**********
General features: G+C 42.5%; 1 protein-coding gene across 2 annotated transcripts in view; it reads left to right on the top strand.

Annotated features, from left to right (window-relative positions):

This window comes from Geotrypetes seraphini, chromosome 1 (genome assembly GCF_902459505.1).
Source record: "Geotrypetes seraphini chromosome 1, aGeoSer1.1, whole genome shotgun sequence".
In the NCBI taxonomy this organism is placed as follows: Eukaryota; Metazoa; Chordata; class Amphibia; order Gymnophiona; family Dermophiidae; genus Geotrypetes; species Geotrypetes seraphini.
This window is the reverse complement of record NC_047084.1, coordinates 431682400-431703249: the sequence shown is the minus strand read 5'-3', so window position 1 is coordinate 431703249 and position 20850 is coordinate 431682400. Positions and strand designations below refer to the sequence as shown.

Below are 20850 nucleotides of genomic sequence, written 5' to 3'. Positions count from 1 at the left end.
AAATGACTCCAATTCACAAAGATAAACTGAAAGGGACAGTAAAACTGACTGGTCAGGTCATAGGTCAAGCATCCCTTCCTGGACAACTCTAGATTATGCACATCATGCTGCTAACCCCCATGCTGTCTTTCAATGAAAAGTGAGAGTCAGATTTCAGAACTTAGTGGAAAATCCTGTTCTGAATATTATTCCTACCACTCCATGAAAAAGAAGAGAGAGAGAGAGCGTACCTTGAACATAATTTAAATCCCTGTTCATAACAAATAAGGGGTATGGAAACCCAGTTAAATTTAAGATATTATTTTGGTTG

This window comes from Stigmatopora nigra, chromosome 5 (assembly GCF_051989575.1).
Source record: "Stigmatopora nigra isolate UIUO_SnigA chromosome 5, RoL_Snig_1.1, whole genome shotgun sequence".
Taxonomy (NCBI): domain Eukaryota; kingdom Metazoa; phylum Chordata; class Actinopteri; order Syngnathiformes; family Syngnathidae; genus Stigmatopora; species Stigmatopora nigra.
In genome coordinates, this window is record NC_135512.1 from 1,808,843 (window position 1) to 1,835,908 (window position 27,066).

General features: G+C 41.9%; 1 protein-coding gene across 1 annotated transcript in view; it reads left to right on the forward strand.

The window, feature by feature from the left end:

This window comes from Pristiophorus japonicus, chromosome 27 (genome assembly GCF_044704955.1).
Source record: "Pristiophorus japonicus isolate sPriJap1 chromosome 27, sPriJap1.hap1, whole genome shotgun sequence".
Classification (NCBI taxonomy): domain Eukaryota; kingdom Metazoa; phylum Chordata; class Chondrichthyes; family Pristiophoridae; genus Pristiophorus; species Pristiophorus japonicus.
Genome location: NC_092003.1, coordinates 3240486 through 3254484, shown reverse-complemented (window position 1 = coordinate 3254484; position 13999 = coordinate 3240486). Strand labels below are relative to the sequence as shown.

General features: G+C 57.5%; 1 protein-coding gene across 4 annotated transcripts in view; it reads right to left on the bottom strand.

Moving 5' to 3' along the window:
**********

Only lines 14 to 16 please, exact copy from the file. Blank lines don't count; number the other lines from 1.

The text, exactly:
The window, feature by feature from the left end:

This window comes from Pristiophorus japonicus, chromosome 27 (genome assembly GCF_044704955.1).
Source record: "Pristiophorus japonicus isolate sPriJap1 chromosome 27, sPriJap1.hap1, whole genome shotgun sequence".